The present state of our nation can be traced back over the past five decades to the concerted efforts of specific entities, their goals based on profit and power, who set specific plans in place to maximize their control of same. Over the past 40 years, two such plans were woven together as they brought us to our present war on physicians and patients. One plan was created by increasing private ...

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Trump recently declared a national public health emergency. In this statement he was not talking about HIV or hepatitis C nor was he referring to the increased incidence of gun violence in the country. The president’s statements focused on a very different public health problem; he was talking about America’s high incidence of opioid-related deaths mostly from overdose. This declaration has been met with various pronouncements ...

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Mrs. Smith is an 81-year-old female. She worked a long time doing very physical work and is now on a fixed income and comes to my office with chronic pain. X-rays show she has degenerative arthritis in her hips, knees and lumbar spine. She has taken Norco twice a day for years and has been able to be very stable on this. She has always been compliant with her medications. ...

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Prescription opioid abuse is one of the United States’ greatest public health challenges. Approximately 97.5 million Americans consume opioids annually, and around 90 people die every day from opioid overuse. The last time in recent history a health care crisis garnered this much public attention was following the release of the 1964 “Surgeon General's Report on Smoking and Health” correlating smoking to heart disease ...

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No, I’m not talking about putting fentanyl into my own veins — a remarkably bad idea. I’m questioning the habitual, reflex use of fentanyl, a synthetic opioid, in clinical anesthesiology practice. I’ve been teaching clinical anesthesiology, supervising residents and medical students, in the operating rooms of academic hospitals for the past 18 years. Anesthesiology residents often ask if I “like” fentanyl, wanting to know if we’ll plan to use it in ...

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Drug overdose deaths, once rare, are now the leading cause of accidental death in the U.S., surpassing peak annual deaths caused by motor vehicle accidents, guns and HIV infection. As a former public health official, clinician, and researcher, I’ve been engaged in efforts to control the opioid addiction epidemic for the past 15 years. The data show that the situation is dire and getting worse. Until opioids are prescribed ...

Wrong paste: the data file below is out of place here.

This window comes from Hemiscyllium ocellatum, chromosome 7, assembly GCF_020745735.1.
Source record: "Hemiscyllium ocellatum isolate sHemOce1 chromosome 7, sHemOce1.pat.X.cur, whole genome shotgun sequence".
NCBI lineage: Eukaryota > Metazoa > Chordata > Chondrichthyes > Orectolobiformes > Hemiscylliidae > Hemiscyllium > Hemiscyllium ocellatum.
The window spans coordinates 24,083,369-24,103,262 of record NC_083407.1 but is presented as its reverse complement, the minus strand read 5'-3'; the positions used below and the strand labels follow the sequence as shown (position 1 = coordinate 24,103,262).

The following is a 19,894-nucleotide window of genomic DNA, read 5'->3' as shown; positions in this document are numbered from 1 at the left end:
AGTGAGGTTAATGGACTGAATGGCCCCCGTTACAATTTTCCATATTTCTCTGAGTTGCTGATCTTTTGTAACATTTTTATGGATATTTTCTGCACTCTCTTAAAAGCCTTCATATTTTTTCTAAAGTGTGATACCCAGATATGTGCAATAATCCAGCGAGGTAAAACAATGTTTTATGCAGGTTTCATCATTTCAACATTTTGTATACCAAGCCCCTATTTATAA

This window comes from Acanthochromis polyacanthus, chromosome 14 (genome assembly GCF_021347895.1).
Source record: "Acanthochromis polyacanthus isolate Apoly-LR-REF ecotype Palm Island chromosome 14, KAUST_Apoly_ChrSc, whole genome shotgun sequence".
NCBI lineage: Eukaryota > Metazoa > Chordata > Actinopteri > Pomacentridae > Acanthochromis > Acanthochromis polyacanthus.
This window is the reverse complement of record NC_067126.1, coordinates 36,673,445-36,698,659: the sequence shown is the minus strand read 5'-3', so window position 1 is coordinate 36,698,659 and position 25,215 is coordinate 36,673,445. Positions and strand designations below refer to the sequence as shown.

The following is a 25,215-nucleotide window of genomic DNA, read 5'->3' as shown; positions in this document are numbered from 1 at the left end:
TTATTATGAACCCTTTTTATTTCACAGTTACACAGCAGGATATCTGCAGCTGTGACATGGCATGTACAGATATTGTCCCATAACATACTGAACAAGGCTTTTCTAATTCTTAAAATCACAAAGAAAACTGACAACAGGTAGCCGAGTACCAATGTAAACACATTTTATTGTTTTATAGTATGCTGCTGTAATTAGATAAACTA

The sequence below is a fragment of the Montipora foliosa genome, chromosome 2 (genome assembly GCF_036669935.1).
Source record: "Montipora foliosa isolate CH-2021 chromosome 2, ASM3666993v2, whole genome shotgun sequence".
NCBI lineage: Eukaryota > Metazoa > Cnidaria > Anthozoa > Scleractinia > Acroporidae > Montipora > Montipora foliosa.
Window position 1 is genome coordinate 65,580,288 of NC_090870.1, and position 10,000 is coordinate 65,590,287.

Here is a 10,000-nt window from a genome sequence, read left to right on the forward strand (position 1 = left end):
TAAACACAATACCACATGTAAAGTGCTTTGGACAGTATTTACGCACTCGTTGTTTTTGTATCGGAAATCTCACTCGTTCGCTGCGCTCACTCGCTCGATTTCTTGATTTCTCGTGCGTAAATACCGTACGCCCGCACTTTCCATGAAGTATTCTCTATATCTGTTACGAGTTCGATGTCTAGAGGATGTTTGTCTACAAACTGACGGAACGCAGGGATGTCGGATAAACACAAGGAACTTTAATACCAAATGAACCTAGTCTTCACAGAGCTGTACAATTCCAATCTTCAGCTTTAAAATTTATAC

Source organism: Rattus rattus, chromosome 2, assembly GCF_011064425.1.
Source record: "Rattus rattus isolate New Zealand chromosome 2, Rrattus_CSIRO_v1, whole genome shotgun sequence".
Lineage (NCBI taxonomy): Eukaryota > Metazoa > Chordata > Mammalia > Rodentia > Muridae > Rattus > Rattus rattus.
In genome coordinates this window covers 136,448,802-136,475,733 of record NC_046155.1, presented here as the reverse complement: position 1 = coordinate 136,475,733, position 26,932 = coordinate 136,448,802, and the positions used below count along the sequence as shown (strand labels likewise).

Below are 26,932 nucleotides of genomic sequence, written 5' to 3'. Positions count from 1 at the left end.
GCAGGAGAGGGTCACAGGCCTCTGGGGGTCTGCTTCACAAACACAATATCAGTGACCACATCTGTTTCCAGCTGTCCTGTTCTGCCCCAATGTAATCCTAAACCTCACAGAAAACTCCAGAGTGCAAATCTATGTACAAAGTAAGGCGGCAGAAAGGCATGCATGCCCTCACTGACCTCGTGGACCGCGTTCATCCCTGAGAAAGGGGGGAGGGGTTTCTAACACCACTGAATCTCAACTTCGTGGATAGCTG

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Future generations will look back on the opioid epidemic as the greatest tragedy of modern medicine. The recent 60 Minutes special about drug distributors really highlights that manufacturing and prescribing opiates was never about the best interest of patients. The pharma companies saw a business opportunity that could be exploited by offering patients a little pill to take their pain away. What person, given the chance, would ...

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“Do not get caught” seems to be the real rule of the law in South Florida, where I live. I was trained to limit the use of controlled substances, narcotics, hypnotics and sedatives. Their use can affect consciousness, ability to drive a car and work.  More severe consequences include respiratory depression and overdose from too high of a dosage or mixing too many medications and over the counter items. The Joint Commission, ...

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How can we combat the opioid epidemic? One of the government’s most recent suggestions is to take Opana ER, an opioid indicated for very severe pain, off the market. The request, filed by the U.S. Food and Drug Administration in June, was linked to concerns of abuse-related HIV and hepatitis C outbreaks. But removing access to opioids altogether isn’t the solution. There are individuals suffering from ...

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In order to fully understand the issues surrounding opioid prescribing practices, it is important to review a brief history of how these drugs came to market. Opium was the first opioid, derived from the sap of opium poppies whose growth and cultivation dates back to 3,400 BC. In the 18th century, physicians in the U.S. used opium for multiple ailments. Towards the end of the 18th century, the addictive qualities of ...

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